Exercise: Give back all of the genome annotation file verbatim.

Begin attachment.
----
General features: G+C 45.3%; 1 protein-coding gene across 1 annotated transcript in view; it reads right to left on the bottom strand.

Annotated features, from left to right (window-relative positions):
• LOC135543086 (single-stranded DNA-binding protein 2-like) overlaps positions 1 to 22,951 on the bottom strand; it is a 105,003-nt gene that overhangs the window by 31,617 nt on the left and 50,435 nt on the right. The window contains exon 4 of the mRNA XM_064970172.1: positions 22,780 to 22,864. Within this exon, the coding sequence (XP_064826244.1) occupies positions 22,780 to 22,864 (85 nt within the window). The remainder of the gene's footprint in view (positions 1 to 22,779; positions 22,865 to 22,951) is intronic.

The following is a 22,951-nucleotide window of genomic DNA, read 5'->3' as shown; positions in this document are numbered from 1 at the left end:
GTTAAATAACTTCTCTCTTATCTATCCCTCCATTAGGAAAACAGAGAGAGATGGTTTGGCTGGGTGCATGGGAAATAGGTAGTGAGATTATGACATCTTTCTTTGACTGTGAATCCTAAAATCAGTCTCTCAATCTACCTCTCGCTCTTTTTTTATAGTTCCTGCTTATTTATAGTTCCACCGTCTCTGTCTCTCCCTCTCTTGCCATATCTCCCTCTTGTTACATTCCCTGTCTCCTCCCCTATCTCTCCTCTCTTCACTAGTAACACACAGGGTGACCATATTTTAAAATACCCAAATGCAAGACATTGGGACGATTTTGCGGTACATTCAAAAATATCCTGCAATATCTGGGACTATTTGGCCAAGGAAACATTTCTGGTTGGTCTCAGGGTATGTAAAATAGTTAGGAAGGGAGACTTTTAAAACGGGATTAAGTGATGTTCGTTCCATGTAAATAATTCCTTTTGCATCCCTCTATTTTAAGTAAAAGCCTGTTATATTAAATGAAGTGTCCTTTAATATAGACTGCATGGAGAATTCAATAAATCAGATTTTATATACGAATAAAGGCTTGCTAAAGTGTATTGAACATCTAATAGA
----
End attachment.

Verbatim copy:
General features: G+C 45.3%; 1 protein-coding gene across 1 annotated transcript in view; it reads right to left on the bottom strand.

Annotated features, from left to right (window-relative positions):
• LOC135543086 (single-stranded DNA-binding protein 2-like) overlaps positions 1 to 22,951 on the bottom strand; it is a 105,003-nt gene that overhangs the window by 31,617 nt on the left and 50,435 nt on the right. The window contains exon 4 of the mRNA XM_064970172.1: positions 22,780 to 22,864. Within this exon, the coding sequence (XP_064826244.1) occupies positions 22,780 to 22,864 (85 nt within the window). The remainder of the gene's footprint in view (positions 1 to 22,779; positions 22,865 to 22,951) is intronic.

The following is a 22,951-nucleotide window of genomic DNA, read 5'->3' as shown; positions in this document are numbered from 1 at the left end:
GTTAAATAACTTCTCTCTTATCTATCCCTCCATTAGGAAAACAGAGAGAGATGGTTTGGCTGGGTGCATGGGAAATAGGTAGTGAGATTATGACATCTTTCTTTGACTGTGAATCCTAAAATCAGTCTCTCAATCTACCTCTCGCTCTTTTTTTATAGTTCCTGCTTATTTATAGTTCCACCGTCTCTGTCTCTCCCTCTCTTGCCATATCTCCCTCTTGTTACATTCCCTGTCTCCTCCCCTATCTCTCCTCTCTTCACTAGTAACACACAGGGTGACCATATTTTAAAATACCCAAATGCAAGACATTGGGACGATTTTGCGGTACATTCAAAAATATCCTGCAATATCTGGGACTATTTGGCCAAGGAAACATTTCTGGTTGGTCTCAGGGTATGTAAAATAGTTAGGAAGGGAGACTTTTAAAACGGGATTAAGTGATGTTCGTTCCATGTAAATAATTCCTTTTGCATCCCTCTATTTTAAGTAAAAGCCTGTTATATTAAATGAAGTGTCCTTTAATATAGACTGCATGGAGAATTCAATAAATCAGATTTTATATACGAATAAAGGCTTGCTAAAGTGTATTGAACATCTAATAGA